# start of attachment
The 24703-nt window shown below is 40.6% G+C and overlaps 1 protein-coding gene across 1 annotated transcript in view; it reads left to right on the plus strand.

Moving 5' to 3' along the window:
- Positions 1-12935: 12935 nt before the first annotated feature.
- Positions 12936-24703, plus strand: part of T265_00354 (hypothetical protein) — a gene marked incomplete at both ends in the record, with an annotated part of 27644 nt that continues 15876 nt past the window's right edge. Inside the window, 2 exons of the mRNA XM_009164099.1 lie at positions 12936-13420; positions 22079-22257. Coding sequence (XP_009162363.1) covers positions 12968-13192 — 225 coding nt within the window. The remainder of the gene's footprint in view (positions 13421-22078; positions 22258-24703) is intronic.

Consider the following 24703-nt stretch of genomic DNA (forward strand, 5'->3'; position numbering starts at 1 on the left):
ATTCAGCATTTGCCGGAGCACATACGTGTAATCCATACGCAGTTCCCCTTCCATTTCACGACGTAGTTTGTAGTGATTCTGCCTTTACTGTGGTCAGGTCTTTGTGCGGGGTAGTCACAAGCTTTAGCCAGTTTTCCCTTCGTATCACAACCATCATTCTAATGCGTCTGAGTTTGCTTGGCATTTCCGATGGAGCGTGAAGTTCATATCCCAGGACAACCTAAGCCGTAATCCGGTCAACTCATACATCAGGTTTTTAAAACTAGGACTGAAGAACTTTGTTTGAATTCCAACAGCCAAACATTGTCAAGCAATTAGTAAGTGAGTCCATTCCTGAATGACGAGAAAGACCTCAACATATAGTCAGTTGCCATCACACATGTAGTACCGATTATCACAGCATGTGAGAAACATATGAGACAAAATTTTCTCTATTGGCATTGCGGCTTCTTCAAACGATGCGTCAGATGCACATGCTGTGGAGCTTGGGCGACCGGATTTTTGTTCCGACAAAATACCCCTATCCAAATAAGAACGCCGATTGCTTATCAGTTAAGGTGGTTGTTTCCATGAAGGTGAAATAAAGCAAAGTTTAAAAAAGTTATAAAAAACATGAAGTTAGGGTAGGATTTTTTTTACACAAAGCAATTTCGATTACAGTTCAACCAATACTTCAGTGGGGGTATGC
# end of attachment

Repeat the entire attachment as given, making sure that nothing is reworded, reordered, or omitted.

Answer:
The 24703-nt window shown below is 40.6% G+C and overlaps 1 protein-coding gene across 1 annotated transcript in view; it reads left to right on the plus strand.

Moving 5' to 3' along the window:
- Positions 1-12935: 12935 nt before the first annotated feature.
- Positions 12936-24703, plus strand: part of T265_00354 (hypothetical protein) — a gene marked incomplete at both ends in the record, with an annotated part of 27644 nt that continues 15876 nt past the window's right edge. Inside the window, 2 exons of the mRNA XM_009164099.1 lie at positions 12936-13420; positions 22079-22257. Coding sequence (XP_009162363.1) covers positions 12968-13192 — 225 coding nt within the window. The remainder of the gene's footprint in view (positions 13421-22078; positions 22258-24703) is intronic.

Consider the following 24703-nt stretch of genomic DNA (forward strand, 5'->3'; position numbering starts at 1 on the left):
ATTCAGCATTTGCCGGAGCACATACGTGTAATCCATACGCAGTTCCCCTTCCATTTCACGACGTAGTTTGTAGTGATTCTGCCTTTACTGTGGTCAGGTCTTTGTGCGGGGTAGTCACAAGCTTTAGCCAGTTTTCCCTTCGTATCACAACCATCATTCTAATGCGTCTGAGTTTGCTTGGCATTTCCGATGGAGCGTGAAGTTCATATCCCAGGACAACCTAAGCCGTAATCCGGTCAACTCATACATCAGGTTTTTAAAACTAGGACTGAAGAACTTTGTTTGAATTCCAACAGCCAAACATTGTCAAGCAATTAGTAAGTGAGTCCATTCCTGAATGACGAGAAAGACCTCAACATATAGTCAGTTGCCATCACACATGTAGTACCGATTATCACAGCATGTGAGAAACATATGAGACAAAATTTTCTCTATTGGCATTGCGGCTTCTTCAAACGATGCGTCAGATGCACATGCTGTGGAGCTTGGGCGACCGGATTTTTGTTCCGACAAAATACCCCTATCCAAATAAGAACGCCGATTGCTTATCAGTTAAGGTGGTTGTTTCCATGAAGGTGAAATAAAGCAAAGTTTAAAAAAGTTATAAAAAACATGAAGTTAGGGTAGGATTTTTTTTACACAAAGCAATTTCGATTACAGTTCAACCAATACTTCAGTGGGGGTATGC